Don’t you know it is wrong to kill? Yes. But you do it? Yes. And you still believe absolutely that your cause is right? Yes.
It is right, he told himself, not reassuringly, but proudly. I believe in the people and their right to govern themselves as they wish. But you mustn’t believe in killing, he told himself. You must do it as a necessity but you must not believe in it. If you believe in it the whole thing is wrong.” – Ernest Hemingway, “For Whom the Bell Tolls”

At this point in “For Whom the Bell Tolls,” the protagonist, Robert Jordan, is on the eve of a major battle and is having an inner debate about the act of killing. He is performing a Green Beret-type mission, where he is working with local indigenous people to take out a bridge during the Spanish Civil War just before WWII. He has discussed the act of killing with several of the locals that have been fighting there for a long time, and Robert Jordan is somewhat of a seasoned soldier himself. They all have different points of view, but the more senior of them tend to feel similarly: that killing is wrong, but sometimes necessary.

There is a certain naïvety around a society that is never willing to kill for any reason whatsoever, and those societies are usually built and protected by those who do the killing on their behalf. I have a great respect for pacifists who would die for their beliefs, but that sort of pacifism is a rare breed and most who claim such ideals simply have never been tested. Once they are hungry enough or their families are threatened, the heat of the moment — “the demon” — will take over and they will likely follow that same killer instinct buried deep within all of us.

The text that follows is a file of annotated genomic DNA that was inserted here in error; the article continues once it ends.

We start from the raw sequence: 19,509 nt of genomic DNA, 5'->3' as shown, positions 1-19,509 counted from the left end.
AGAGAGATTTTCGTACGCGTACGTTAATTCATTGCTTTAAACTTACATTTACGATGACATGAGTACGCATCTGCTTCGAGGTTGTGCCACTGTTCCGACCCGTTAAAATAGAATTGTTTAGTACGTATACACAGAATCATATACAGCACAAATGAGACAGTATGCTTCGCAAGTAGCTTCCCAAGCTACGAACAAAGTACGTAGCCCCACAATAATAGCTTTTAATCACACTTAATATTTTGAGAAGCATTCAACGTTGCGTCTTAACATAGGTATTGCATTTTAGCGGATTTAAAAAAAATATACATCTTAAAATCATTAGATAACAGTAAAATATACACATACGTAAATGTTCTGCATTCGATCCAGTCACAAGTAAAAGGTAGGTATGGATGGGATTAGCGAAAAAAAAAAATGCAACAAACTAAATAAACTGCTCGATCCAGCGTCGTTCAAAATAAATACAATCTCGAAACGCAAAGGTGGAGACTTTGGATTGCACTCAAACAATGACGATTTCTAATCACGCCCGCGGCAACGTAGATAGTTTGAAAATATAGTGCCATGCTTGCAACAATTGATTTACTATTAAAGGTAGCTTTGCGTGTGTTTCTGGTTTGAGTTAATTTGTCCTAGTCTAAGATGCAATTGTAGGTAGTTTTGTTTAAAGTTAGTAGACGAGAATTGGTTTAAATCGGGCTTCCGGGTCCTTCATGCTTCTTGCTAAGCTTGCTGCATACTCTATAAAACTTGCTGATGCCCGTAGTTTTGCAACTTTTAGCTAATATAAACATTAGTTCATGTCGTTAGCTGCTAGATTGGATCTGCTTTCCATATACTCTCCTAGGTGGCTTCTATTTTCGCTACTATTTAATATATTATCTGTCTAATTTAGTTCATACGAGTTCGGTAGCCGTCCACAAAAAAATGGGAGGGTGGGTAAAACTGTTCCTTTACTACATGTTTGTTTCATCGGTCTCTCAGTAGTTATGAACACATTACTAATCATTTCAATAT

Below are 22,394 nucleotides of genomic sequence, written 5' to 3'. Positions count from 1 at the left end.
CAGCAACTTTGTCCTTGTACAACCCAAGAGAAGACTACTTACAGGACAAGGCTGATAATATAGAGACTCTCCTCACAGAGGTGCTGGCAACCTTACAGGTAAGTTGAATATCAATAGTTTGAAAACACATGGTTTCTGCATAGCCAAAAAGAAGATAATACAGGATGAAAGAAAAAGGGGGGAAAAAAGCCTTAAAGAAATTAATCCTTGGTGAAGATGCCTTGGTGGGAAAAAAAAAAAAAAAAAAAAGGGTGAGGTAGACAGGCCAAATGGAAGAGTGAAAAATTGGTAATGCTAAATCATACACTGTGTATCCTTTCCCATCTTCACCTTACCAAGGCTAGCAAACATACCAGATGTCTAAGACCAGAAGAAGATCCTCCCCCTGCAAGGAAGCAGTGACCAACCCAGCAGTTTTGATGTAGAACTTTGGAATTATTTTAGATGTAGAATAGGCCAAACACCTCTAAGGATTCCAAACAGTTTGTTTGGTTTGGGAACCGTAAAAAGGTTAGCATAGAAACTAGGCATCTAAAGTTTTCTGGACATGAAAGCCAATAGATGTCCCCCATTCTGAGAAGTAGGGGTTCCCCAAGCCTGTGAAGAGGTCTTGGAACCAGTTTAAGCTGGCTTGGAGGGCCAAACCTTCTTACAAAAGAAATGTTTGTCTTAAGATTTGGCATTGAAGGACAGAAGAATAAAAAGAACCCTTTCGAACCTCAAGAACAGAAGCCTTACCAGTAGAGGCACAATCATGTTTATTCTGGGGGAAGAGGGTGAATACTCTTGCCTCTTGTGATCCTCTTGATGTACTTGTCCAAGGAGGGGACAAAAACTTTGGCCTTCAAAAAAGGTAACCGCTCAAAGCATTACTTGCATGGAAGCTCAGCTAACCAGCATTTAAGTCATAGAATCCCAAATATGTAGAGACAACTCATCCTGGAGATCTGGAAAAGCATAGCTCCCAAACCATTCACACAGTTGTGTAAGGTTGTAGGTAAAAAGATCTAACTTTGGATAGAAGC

However, just because a thing is necessary does not make it right, and therein lies the contradiction. It is wrong, but it is, at times, necessary. Those who would never in any conceivable way permit violence would allow rapists and murderers to do what they do. Non-lethal force is not always possible, and even the countries with the strictest weapon control laws know this, and have police forces on standby, armed to the teeth, for this reason.

If a man is holding a child hostage, a sniper has a choice to kill or not to kill. Killing is wrong, but it is more wrong to let the man kill the child. So the sniper shoots. He will probably sleep just fine at night because he knows that, despite the fact that killing is and always will be wrong, that wrongness was far out-shadowed by saving the life of the child. And that wrongness isn’t necessarily resting on that sniper’s head — the world is fractured and broken, and we are players moving from crack to crack, navigating as best we can. Sometimes all we’ve got are wrong options, and that’s okay, but it is a mistake to call them “right” when there’s nothing right about it.

That’s where you begin to delve into sadism. You build a culture where killing is always preferable because it’s a positive thing. In most warrior cultures, this line of thinking bubbles up from time to time — people tell themselves that killing is good and an innate way of life because that’s what you’re training for. To train so much to kill and then say it’s wrong is too much for some people to chew. And with that, they forget that being a warrior sometimes means not taking the shot; it might mean pulling security down some obscure alleyway. Being a warrior means serving your country and doing whatever is necessary. And sometimes that means killing.

The sadist thinks that his sadism is necessary to being a successful warrior (and they love to sit around and brag about how hardcore it makes them sound). But a killing machine is just that — a machine. They could just as easily be programmed to fight for the enemy. After all, there is killing to be had on both sides and if the enemy starts winning, why would someone who is primarily concerned with killing stay on the losing side? You don’t have to do a lot of thinking before you realize how serving next to a sadist in combat could go sideways in more ways than one.

You have to know when to pull the trigger, and when that time comes you can’t hesitate. Not even for a millisecond. But you also have to know when to show pause and restraint.